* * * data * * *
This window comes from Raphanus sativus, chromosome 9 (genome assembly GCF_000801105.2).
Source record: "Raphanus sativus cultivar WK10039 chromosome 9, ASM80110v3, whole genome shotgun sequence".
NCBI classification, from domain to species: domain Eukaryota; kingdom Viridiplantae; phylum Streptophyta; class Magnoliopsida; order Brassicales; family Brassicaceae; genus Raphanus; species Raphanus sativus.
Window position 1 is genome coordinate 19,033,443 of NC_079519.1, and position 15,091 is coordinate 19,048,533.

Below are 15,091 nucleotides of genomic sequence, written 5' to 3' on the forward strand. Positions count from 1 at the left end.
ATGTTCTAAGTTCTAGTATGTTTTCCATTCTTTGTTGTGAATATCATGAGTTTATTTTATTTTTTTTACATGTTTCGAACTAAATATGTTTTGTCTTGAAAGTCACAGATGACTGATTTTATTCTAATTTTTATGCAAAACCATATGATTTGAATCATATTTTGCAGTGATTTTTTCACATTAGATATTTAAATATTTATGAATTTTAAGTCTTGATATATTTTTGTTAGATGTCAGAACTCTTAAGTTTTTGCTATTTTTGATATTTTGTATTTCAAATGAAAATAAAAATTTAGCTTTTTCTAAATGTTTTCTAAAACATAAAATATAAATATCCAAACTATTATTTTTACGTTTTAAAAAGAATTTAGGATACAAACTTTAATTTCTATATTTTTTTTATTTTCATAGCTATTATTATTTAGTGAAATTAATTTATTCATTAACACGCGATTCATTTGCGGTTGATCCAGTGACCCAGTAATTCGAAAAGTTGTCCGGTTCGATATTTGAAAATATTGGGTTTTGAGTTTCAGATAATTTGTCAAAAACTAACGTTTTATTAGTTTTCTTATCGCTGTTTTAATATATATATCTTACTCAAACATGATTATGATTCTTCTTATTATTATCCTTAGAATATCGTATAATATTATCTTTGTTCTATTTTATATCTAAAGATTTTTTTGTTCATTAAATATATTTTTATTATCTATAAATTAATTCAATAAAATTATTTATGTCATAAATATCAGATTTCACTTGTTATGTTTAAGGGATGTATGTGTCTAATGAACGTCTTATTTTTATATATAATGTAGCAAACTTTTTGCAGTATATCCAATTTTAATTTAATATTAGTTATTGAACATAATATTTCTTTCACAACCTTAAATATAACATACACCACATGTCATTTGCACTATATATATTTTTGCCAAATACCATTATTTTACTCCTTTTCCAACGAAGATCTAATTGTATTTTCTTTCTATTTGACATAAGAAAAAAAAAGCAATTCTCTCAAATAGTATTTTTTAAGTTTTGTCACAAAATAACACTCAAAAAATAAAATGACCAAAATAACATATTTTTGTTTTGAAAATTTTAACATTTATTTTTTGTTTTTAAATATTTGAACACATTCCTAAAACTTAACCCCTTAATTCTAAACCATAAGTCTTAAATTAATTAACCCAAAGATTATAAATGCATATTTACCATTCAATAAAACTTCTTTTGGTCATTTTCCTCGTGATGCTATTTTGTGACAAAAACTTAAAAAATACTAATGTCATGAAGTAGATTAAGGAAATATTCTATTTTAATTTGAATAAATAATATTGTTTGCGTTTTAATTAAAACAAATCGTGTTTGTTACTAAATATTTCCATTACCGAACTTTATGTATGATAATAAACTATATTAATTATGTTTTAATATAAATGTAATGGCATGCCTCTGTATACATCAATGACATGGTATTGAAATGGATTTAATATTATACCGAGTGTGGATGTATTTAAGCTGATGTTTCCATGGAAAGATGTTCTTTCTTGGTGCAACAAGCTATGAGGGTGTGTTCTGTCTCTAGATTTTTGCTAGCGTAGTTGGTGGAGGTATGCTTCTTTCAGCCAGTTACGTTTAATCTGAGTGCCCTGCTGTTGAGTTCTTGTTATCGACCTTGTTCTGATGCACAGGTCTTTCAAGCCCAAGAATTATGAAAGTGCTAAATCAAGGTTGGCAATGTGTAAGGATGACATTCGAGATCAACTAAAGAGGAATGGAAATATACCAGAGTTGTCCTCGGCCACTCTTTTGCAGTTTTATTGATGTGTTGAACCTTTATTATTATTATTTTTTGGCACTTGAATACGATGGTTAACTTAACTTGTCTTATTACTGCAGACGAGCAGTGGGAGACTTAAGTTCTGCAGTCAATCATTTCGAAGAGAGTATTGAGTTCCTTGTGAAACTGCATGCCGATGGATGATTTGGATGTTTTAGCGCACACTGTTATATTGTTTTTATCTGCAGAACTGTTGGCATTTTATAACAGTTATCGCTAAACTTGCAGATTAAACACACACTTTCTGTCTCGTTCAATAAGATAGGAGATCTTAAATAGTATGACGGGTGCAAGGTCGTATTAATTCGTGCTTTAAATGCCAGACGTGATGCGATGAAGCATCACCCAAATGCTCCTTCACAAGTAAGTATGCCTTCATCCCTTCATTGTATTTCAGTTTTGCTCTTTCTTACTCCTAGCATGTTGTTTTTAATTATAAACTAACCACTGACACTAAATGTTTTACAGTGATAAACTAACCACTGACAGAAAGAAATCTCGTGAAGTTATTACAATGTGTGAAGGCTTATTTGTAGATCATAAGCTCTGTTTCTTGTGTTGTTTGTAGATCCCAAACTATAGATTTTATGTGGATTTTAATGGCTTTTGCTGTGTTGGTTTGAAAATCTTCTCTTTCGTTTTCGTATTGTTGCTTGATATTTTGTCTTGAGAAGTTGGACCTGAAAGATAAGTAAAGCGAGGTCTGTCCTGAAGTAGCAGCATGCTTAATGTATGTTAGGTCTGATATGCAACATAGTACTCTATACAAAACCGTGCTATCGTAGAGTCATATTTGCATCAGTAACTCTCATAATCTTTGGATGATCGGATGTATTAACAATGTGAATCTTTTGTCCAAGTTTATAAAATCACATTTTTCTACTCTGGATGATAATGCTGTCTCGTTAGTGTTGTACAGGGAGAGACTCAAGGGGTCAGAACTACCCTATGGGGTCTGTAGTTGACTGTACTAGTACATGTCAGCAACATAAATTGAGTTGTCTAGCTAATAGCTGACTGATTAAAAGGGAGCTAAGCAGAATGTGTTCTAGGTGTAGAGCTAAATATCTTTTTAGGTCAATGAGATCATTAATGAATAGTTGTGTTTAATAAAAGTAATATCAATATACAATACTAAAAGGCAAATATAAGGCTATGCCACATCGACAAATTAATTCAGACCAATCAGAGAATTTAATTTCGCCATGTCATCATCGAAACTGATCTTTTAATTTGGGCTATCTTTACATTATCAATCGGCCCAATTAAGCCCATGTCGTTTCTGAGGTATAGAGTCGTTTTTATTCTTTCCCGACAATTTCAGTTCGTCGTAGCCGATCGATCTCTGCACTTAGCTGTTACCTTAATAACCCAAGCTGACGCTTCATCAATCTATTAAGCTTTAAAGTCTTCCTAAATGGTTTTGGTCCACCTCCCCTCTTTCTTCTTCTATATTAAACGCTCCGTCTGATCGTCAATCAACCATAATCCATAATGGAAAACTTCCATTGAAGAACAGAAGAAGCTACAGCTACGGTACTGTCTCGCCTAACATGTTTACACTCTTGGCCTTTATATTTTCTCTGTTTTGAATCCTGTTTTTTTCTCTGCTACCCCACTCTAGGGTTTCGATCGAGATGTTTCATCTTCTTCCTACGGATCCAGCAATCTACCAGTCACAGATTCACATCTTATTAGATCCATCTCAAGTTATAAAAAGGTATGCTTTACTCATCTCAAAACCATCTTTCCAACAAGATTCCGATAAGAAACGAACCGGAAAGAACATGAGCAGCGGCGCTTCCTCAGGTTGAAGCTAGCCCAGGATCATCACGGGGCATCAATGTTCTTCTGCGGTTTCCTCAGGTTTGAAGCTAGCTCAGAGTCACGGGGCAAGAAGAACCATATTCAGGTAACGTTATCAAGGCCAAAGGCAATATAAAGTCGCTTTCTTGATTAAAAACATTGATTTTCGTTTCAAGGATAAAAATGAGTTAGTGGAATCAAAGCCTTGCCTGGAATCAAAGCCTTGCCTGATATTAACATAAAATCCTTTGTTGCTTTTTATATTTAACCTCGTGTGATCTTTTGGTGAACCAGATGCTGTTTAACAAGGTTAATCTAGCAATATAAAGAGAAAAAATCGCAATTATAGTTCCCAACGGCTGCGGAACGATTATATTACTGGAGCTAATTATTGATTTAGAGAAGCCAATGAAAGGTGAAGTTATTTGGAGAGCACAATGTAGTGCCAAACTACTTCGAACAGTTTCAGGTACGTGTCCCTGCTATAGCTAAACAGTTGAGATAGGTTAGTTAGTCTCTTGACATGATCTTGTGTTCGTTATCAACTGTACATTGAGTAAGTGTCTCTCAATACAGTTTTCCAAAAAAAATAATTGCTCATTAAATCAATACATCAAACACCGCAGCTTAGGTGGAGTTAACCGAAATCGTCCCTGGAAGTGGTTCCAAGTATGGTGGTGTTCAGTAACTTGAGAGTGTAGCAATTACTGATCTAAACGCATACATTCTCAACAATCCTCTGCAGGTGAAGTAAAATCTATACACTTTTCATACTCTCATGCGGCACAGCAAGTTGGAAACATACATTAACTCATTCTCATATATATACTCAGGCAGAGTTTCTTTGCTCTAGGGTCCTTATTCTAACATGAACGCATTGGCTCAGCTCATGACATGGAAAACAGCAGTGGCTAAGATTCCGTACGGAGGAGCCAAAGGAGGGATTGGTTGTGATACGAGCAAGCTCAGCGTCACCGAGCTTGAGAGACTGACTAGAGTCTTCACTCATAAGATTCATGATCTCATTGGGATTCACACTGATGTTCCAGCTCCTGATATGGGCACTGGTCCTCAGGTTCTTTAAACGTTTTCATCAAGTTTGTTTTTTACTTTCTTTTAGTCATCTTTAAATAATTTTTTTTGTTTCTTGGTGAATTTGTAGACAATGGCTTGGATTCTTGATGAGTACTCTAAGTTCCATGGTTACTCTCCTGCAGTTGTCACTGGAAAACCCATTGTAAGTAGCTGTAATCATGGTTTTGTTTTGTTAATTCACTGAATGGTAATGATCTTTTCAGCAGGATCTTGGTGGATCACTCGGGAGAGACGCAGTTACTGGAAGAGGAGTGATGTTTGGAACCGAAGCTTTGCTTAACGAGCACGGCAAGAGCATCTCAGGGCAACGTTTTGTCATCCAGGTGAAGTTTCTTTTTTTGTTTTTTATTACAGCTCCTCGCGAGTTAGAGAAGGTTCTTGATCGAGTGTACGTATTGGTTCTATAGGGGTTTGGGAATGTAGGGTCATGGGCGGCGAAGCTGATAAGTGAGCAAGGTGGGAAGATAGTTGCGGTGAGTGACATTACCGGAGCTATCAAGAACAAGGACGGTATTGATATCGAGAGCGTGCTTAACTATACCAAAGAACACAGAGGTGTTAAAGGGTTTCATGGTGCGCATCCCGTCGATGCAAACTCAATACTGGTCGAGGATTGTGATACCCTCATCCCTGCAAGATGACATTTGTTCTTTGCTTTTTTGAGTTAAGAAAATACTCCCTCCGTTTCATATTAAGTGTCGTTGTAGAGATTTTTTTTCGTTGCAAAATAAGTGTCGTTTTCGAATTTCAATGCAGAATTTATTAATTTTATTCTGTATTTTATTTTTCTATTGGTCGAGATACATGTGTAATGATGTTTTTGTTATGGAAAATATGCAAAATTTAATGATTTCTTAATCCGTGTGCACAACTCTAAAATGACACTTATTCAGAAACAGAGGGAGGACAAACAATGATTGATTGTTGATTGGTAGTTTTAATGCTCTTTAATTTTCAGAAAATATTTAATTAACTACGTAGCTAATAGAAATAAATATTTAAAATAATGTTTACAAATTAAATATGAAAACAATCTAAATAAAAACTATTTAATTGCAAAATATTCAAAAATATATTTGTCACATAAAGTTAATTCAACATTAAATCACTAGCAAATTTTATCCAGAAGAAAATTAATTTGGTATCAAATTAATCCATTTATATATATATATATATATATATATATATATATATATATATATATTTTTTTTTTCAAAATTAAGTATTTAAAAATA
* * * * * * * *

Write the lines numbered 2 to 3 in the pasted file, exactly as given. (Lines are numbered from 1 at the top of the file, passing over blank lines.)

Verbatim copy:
Source record: "Raphanus sativus cultivar WK10039 chromosome 9, ASM80110v3, whole genome shotgun sequence".
NCBI classification, from domain to species: domain Eukaryota; kingdom Viridiplantae; phylum Streptophyta; class Magnoliopsida; order Brassicales; family Brassicaceae; genus Raphanus; species Raphanus sativus.